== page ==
The metaphor of the mirror is connected with the general Renaissance preoccupation with vision symbolic and actual. This is reflected in experimentation with lenses, such as that undertaken by Leonardo da Vinci, and in such imagery as found in the quotation from Bacon above. In Komenský this tendency is strongly present. Most obviously, the central device of the allegory is the glasses given to the pilgrim by Mamení, and worn enough askew to give him double vision. Interestingly, Christ in the 'ráj srdce’ section of the text does not simply take the glasses of confusion from the pilgrim’s eyes, but replaces them with a new pair. The theme of the world viewed through a lens is repeated: the pilgrim sees the dialecticians grinding and selling lenses, and in the chapter 'Poutník mezi novináře trefil’, the starkly differing reactions to the news are the result not of informational content, but perception of it. Thus once more we see the ambiguity of Komenský’s Renaissance aspect: while on the one hand he demonstrates the interest of the period in lenses and questions of vision, his attitude is not the enthusiasm of Bacon. For him, the senses were 'reporters... to the mind of man’ (Bacon, p7). For Komenský, these sources are irretreviably corrupted.

It is not only the senses which are not to be trusted in the labyrinth of the world; all physicality is disgusting. Men are frequently figured as insects. On first entering the marketplace, the pilgrim, with his double focus, sees people deformed:

...všickni nejen v oblíčeji ale i sic na těle rozličně jsou zpotvořeni. Napořád byli trudovatí, prašiví či malomocní; a mimo to některý měl svinský pysk, jiný psí zuby, jiný volové rohy, jiný osličí uši, jiný baziliškové oči, jiný liščí ocas, jiný vlčí pazoury... (p.24)

The revolting, corrupted human body is a typically baroque trope. It appears, for example, in the poetry of Bedřich Bridel. The body is humiliated. In Labyrint světa, this is schematised and becomes the very allegorical structure of the book. The pilgrim saves himself from despair and death by literally returning into himself, into his own heart. This is Biblical: in Ecclesiastes it is written that God 'hath placed the world in man’s heart’. Solomon, who appears as a character in Labyrint světa, is the patron of the recognition of worldly vanity which we have seen throughout the text, and which is another defining feature of the Baroque. The acceptance of the vanity of the world and revulsion at the body are the double indication of the relinquishment of the world which forms the structure of the book, as is immediately apparent from the title. Incidentally, this archetypal structural motion from engagement with the world to relinquishment of it we find again in Czech literature in Bohumil Hrabal, in texts such as Příliš hlučná samota or Obsluhoval jsem anglického krále.

After the dystopia of the labyrinth of the world, comes the paradise of the heart. 'Ráj srdce’ is utopian in the strict etymological sense: it is no place. It has no extension and no time. In the labyrinth of the world, verbs of motion proliferate in lists:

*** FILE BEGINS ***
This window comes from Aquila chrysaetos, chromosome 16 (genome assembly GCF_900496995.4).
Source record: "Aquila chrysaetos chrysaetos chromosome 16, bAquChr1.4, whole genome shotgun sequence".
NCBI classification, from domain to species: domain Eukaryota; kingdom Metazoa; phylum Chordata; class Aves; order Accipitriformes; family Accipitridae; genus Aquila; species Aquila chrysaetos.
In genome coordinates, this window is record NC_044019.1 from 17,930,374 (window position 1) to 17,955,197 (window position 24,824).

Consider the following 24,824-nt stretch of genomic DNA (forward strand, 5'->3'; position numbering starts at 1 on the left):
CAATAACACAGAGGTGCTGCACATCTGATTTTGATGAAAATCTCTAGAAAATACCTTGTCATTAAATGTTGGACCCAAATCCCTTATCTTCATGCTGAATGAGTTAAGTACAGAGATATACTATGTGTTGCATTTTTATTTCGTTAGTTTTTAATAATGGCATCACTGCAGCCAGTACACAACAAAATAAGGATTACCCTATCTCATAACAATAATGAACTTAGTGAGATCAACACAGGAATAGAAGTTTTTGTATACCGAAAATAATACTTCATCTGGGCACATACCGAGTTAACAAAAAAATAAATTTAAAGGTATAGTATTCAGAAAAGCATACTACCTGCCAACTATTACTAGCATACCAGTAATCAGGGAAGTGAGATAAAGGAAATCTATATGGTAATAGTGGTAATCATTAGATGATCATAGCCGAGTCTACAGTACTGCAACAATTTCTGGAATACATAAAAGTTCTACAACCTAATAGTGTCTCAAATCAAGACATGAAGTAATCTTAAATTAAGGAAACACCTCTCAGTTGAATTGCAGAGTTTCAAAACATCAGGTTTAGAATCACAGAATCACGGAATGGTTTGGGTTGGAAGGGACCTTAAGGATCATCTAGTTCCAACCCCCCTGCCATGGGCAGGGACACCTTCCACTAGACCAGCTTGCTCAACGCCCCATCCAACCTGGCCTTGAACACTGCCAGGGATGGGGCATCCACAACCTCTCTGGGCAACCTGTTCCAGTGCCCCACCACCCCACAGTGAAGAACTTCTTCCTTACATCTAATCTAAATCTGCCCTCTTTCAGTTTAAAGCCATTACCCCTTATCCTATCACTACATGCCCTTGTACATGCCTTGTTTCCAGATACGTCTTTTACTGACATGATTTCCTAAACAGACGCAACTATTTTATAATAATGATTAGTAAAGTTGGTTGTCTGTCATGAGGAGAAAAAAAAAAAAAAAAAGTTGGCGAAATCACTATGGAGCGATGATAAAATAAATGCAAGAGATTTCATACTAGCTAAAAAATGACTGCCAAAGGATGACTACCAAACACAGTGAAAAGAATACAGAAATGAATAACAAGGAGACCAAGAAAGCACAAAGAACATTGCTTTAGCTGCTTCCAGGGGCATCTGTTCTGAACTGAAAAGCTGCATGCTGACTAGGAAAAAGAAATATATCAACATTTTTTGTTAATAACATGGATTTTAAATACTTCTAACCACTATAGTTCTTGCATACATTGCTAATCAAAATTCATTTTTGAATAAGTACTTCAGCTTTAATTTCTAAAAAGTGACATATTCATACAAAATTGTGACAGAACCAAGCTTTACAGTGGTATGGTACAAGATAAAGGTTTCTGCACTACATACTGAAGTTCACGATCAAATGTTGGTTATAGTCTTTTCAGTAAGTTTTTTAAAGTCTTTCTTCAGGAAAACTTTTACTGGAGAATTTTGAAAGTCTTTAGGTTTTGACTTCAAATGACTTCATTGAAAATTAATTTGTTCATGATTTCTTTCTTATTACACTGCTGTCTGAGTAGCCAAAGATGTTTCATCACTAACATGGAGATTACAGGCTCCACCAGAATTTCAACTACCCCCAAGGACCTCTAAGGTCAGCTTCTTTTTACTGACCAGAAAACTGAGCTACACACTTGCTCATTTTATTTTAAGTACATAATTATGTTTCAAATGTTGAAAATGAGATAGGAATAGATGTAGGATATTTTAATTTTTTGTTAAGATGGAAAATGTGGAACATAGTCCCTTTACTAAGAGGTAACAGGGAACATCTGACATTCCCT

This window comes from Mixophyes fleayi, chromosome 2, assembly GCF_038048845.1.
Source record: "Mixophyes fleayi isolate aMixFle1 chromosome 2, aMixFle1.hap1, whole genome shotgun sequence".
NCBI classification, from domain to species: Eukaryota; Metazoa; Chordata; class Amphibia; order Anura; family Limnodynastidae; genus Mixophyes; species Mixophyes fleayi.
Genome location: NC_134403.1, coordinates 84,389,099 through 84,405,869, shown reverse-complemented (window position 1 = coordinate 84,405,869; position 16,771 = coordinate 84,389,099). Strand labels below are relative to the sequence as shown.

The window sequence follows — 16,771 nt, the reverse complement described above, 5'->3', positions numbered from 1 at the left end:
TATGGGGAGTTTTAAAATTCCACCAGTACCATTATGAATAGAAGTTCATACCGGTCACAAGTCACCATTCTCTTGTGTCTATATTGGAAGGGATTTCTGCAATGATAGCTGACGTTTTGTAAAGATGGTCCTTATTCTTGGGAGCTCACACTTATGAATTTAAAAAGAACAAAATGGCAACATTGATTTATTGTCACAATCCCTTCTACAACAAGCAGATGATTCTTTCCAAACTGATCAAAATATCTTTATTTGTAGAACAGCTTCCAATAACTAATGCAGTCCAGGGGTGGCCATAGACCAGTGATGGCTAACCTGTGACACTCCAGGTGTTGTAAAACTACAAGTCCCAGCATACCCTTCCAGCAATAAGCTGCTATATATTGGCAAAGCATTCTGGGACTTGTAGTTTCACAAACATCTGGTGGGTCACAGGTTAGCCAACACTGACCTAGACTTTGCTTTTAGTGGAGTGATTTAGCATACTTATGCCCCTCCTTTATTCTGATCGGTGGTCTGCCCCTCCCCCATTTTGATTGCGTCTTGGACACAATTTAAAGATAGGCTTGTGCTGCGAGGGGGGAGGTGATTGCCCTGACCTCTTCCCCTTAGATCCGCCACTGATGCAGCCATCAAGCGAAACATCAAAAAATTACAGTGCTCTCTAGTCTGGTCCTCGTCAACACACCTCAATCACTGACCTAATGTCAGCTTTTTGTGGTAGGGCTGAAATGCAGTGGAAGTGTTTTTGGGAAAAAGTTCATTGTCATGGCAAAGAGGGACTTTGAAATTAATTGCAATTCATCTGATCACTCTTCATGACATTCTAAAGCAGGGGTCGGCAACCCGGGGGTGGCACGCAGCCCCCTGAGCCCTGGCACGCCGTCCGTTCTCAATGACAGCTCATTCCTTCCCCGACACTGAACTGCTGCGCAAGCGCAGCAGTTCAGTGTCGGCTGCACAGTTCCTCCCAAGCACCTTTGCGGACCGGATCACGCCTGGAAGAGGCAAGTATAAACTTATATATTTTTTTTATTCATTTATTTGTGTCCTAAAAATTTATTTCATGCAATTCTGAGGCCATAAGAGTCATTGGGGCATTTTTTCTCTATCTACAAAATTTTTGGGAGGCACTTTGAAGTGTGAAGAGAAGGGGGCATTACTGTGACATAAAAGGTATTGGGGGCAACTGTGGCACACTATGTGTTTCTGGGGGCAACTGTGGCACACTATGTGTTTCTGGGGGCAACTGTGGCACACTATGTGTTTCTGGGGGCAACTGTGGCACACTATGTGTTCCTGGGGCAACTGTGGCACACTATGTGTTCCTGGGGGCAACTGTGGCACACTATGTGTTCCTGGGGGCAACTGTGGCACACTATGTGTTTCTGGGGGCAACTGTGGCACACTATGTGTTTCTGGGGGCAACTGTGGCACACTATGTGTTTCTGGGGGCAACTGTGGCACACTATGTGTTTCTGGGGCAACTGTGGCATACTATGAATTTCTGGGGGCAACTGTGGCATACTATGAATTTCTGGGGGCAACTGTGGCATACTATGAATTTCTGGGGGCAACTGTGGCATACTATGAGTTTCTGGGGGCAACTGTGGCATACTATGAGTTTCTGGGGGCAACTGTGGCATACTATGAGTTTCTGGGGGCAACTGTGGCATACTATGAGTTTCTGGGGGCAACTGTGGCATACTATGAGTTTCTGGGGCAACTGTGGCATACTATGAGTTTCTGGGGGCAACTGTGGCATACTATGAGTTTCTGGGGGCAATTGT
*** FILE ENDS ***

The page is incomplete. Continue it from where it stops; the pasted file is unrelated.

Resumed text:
...tu [na ryňku světa] ze všeho světa jazyků a národů, všelijakého věku, zrostu, pohlaví, stavu, řádu a povolání lidé byli. Na něž nejprv hledě, vidím předivné jich sem tam motání jako při rojení včel a mnohem divněji. Nebo jedni chodili, miní běhali, jiní jezdili, jiní stáli, jiní seděli, jiní leželi, jiní vstávali, jiní zas léhali, jiní se rozličně vrtěli... (p.23) In paradise, on the other hand, there is no motion and no scenic description. A labyrinth is inevitably confusion, and this comes across even on the lexical level. Mamení is one of the pilgrim’s guides, and words such as 'zmatení’, 'zblouzení’ and 'vrtět’ are insistently frequent. In 'ráj srdce’, however, all is resolved:

...spatřím obrázky ty, kteréž jsem prv ošoustané a oblámané viděl, celé již, a patrné, a krásné, nýbrž hýbati se tu před očima mýma začínající. Tolikéž ta rozmetaná polámaná kola v jedno se spojila, a z nich ušlechtilý jakýsi nástroj jako hodiny, běh světa a divnou boží správu vyobražující, se udělal. (p.144)

The repetition of 'ušlechtilý’ is important. It was first used in the quotation from chapter V above, where the pilgrim begins to praise God for the arrangement of the city, before noticing its confusion and incoherence. Thus here, in the pilgrim’s heart, we see the apotheosis of the original longing for order and coherence which was a typical feature of the Renaissance. The workings of the universe become comprehensible, in the double sense already noted, ironically only once the physical universe has been rejected. This falls precisely along the lines of the split identified by Benjamin between the worldly Renaissance and the internalised Baroque. The neatness of this correlation prompts a potential new reading of the text. The allegorical motion is from engagement in the world to relinquishment of it. These terms can be substituted respectively by the Renaissance and the Baroque. Thus Komenský does not merely exhibit various contradictory features of these sensibilities. Labyrint světa a ráj srdce can ultimately be read precisely as an allegory of the metamorphosis of a Renaissance man into a Baroque personality.

(Kathryn Murphy is a student of Czech and English at Glasgow University.)